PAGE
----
Main research projects
A glance at the research currently being conducted at the lab
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Empathy consists of both emotional and cognitive components. Most studies thus far examined these constructs separately resulting in inconclusive findings regarding the association between empathy and different clinical conditions. To try and better understand this association, we recently started looking at empathy differently, examining the imbalance between emotional and cognitive empathy, a construct we termed empathic disequilibrium. We showed that empathic disequilibrium relates to autistic traits in typical adults. We are continuing to study this concept, including the possible association between empathic disequilibrium and other clinical conditions, its genetic basis, and whether interventions targeting empathic disequilibrium can increase individuals' wellbeing.
The Bio-CEED study
The biological correlates of cognitive and emotional empathy development
In this Israel Science Foundation (ISF) funded study, we are following infants aged 10-18 months to characterize the developmental trajectories of empathy in a typically developing population. We are particularly interested in the effects of the COVID-19 pandemic on infants' socio-emotional development and families' coping strategies. In addition, we are investigating oxytocin and cortisol as possible biological correlates of empathy development. The hormones are measured non-evasively in hair.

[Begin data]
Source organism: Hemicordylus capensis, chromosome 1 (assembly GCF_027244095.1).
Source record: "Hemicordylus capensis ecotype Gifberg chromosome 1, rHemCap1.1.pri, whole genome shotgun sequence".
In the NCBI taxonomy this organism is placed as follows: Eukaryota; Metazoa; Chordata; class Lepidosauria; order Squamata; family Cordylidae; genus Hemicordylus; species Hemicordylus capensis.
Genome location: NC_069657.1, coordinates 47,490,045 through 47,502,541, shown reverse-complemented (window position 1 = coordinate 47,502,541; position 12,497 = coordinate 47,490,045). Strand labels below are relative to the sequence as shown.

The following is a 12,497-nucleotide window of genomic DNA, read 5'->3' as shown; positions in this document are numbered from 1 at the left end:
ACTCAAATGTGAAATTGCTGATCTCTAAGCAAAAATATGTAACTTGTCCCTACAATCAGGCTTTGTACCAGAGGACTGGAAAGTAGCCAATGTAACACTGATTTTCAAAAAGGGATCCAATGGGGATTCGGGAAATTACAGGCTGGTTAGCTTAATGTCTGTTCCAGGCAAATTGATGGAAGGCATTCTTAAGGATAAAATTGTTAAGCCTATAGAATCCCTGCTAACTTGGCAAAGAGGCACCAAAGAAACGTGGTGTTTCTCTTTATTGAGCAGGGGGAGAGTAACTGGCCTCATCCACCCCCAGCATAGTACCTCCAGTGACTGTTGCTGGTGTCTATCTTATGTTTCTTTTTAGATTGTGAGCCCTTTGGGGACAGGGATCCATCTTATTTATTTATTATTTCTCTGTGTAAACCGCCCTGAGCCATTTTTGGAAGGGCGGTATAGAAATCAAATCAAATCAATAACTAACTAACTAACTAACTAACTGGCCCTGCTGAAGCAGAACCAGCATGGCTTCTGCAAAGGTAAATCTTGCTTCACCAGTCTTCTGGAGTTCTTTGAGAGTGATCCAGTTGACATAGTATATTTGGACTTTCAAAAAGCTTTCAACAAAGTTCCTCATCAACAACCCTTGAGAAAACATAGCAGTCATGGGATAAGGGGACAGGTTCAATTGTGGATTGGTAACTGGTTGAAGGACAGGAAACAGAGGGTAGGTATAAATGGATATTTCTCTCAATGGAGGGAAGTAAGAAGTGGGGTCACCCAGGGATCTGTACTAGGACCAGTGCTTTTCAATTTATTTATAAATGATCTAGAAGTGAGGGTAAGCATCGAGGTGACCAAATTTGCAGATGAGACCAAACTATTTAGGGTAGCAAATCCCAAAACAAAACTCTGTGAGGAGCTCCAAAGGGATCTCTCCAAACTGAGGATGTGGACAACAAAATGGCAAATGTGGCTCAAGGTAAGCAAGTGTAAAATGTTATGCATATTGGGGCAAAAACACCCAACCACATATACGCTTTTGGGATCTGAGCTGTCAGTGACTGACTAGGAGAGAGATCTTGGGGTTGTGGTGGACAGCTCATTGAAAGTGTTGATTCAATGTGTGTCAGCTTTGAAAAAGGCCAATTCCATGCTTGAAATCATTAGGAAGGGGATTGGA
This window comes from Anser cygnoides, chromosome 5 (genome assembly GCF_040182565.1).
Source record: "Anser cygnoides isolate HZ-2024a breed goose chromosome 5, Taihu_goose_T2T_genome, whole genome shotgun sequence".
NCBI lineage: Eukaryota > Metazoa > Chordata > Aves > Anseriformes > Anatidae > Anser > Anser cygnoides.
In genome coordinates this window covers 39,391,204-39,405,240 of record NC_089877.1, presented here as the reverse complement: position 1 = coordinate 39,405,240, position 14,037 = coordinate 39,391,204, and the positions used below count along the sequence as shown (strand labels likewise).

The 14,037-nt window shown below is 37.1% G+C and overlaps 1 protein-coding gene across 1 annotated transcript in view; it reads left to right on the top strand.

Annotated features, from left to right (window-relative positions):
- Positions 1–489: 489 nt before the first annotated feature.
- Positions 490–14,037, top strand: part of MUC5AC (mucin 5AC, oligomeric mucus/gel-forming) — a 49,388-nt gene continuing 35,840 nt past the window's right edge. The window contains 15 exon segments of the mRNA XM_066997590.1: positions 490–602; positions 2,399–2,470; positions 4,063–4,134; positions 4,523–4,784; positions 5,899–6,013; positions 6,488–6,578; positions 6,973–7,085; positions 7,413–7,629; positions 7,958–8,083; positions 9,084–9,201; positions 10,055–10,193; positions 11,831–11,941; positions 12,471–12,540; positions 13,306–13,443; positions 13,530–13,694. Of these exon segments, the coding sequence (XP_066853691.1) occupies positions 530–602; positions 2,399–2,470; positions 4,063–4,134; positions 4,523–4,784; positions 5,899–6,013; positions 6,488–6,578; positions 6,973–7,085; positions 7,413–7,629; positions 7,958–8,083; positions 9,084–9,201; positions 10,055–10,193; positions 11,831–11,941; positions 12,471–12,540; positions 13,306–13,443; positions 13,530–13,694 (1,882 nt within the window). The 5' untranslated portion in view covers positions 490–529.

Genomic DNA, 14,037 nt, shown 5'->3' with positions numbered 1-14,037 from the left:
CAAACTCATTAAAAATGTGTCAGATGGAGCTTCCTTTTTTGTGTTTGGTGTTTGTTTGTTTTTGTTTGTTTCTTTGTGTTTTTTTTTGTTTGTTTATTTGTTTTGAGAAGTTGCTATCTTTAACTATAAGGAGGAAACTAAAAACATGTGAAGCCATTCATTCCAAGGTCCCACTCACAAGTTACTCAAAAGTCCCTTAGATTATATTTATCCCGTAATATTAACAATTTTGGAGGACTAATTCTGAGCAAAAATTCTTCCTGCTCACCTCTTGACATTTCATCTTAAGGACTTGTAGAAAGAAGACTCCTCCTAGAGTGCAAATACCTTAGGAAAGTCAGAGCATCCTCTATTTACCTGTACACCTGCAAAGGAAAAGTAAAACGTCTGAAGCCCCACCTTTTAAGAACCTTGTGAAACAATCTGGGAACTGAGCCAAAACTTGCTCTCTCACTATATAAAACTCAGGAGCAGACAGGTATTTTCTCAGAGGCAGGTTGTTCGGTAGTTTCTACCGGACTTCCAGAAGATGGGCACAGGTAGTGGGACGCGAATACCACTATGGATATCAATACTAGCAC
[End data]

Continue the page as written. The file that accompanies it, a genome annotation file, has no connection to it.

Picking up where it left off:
The E-BEP study.
Empathy - Biology, environment and parenting.
Children exposed to harsh environments are at higher risk for destructive short and long-term effects on physical and psychological well-being, and these effects may be mediated by empathy. In this study, we are investigating the effects of harsh rearing environments on empathy in young children and the biological correlates of these processes, focusing on the role of the hormones oxytocin (social hormone) and cortisol (stress hormone). After COVID-19 struck, we followed up with the families that participated in the study to examine the effects of COVID-19 on families' and children's mental health. We are currently analyzing the data already collected.
The role of puberty and sex-hormones in autism symptomology
Autism affects ~1% of children and is characterized by difficulties in social communication and restrictive interests. Autism is more frequently diagnosed in boys than in girls, and sex hormones such as testosterone have a role in the underlying biology of autism. Puberty marks a period of hormonal change, but its influence on autism is unclear. In this research project, we investigate the longitudinal relationship between pubertal stage and social cognition in autistic and non-autistic youth, and how COVID-19 affected these processes. Findings promise to unveil the effects of puberty on autism.
Utilizing a unique data set collected at the Autism Research Centre at Cambridge University we are investigating questions relating to risk factors for autism spectrum conditions. The data set contains diverse information collected from adult participants with and without an autism diagnosis.